By: Julian Whigham

Art: Jes Simpson

 

There’s an old century proverb: “In the confrontation between the stream and the rock, the stream always wins; not through strength, but through persistence.” The quote is credited to a number of authors, but most notably the Buddha. It hangs in another form by the necklace of Syracuse University’s head football strength and conditioning coach, Sean Edinger. 

Water on rock, pressure in time.

“I could’ve put don’t quit on there.” Edinger said. “But then, I don’t want you to think I’m thinking about quitting.” The testament reflects a philosophy within a Syracuse football program mastering the art of a rebuild.

At the heart of program reconstruction is a culture change. Since Dino Babers took over as the head football coach at Syracuse, Edinger has been the man tasked with building the team’s infrastructure.

The groundwork started slow. Adopting a new team has its obstacles and in Edinger’s first season the challenge had been replacing old habits. “You always want to pay seniors some respect, regardless of what their habits are like,” Edinger explained. “they only know what they’ve been taught, so whether they’re good or not good, a player’s never going to thrive and be amazing if the coaching staff is terrible.”

Restructuring a program, Edinger says the first stones to be laid are in building up new standards. The traditional route usually includes an emphasis on constructive thoughts, habits and priorities— ideals promoting the steps necessary for success rather than pressing for an end result like the score, a win, or a winning record.

In its first season under the new coaching staff, the Orange finished 4-8 and near the bottom of the ACC. An upset victory over Virginia Tech indicated signs of progress but program standards were still in flux. The mental buy-in was absent. Blown coverages and missed assignments plagued most of the season.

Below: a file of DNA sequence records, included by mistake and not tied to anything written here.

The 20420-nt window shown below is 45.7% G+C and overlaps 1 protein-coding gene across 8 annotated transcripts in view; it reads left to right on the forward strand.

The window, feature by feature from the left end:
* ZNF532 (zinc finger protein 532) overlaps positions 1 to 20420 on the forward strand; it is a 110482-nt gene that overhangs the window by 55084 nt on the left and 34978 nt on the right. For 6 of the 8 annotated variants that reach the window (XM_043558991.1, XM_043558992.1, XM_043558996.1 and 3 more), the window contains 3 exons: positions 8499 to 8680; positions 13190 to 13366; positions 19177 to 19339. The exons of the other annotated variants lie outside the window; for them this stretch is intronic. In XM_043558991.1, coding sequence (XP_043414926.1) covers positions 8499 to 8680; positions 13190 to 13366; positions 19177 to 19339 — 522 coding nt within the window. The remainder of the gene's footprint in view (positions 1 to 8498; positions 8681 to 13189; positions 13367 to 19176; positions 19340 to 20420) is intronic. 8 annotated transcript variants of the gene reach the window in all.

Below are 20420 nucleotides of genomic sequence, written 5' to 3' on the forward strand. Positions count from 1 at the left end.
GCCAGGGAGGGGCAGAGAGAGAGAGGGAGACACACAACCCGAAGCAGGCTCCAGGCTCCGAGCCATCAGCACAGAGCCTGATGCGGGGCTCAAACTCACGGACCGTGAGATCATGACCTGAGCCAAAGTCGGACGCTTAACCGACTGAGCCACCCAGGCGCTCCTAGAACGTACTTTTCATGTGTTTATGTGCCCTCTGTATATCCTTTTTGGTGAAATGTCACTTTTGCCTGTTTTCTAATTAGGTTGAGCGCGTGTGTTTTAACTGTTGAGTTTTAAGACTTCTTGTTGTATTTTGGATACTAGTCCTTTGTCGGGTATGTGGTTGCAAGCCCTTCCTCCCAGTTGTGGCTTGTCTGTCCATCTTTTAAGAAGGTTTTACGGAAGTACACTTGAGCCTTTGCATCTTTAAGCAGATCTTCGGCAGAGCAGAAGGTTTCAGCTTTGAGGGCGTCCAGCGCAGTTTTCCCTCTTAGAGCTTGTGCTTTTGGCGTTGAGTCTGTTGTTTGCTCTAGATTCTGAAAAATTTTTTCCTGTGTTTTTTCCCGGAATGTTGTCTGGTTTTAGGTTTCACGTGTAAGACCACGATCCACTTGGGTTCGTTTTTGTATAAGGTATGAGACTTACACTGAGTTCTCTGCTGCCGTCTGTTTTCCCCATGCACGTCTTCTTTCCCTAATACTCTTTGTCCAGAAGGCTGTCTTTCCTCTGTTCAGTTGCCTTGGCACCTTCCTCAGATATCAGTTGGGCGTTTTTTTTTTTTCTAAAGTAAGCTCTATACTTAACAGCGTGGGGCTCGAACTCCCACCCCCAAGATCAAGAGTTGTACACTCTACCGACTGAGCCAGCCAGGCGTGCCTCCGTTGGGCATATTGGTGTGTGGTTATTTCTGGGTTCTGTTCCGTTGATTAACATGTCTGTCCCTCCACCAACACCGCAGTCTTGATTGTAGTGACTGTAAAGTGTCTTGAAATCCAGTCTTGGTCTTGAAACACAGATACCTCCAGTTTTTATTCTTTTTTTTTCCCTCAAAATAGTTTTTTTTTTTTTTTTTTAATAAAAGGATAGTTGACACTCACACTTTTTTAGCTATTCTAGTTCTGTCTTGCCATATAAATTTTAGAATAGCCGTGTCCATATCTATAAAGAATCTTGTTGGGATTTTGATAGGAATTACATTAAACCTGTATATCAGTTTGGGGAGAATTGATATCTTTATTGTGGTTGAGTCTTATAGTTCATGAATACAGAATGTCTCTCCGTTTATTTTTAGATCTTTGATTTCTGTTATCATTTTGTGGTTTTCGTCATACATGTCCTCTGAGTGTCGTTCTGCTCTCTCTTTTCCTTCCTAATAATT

“Here’s the deal,” Edinger said “when you come to a new school and the team’s been bad, you can’t tell fans, you can’t tell boosters, you can’t tell the players, but the hard fact is you can’t wait for year number two. Because now you get a group of freshmen under you and now everyone knows what the expectations are.”

In Babers’ second season, Edinger had designed a more rigid workout program for the spring and summer periods—a modern take on traditional training routines. By summer’s end, the team had a new look both physically and mentally.

The physical evidence was apparent on the opening days of camp. A team once deficient in ACC-caliber size in the trenches, now had off-the-bus stature. Still, results were the same.

4-8.

“We built on some things. You can tell we were getting better,” Edinger said of the season. “but we couldn’t sustain it. Injuries don’t help, but our minds weren’t quite right yet either.”

In football, experience tells you what to do, but confidence allows you to do it. For Syracuse, a 4-0 start sparked outward approval and high expectations. The experience is there, they know what to do. And a hot start has lit a fire among the team’s confidence.

So how do the Orange sustain their run this season? Edinger believes discipline and consistency will lead the Orange.

“Here’s the thing, air conditioning makes people soft.” Edinger said. “Cold water from a faucet can make you soft. But here’s my thing, and I can’t speak for anyone else, for men and women, sport has this ability to help people express their willpower and their dominance over their own mind and their own mindset. Constant repetition carries conviction. That’s the thing about sport. It takes time and when you look back you see your progress.”

Water on rock, pressure in time.

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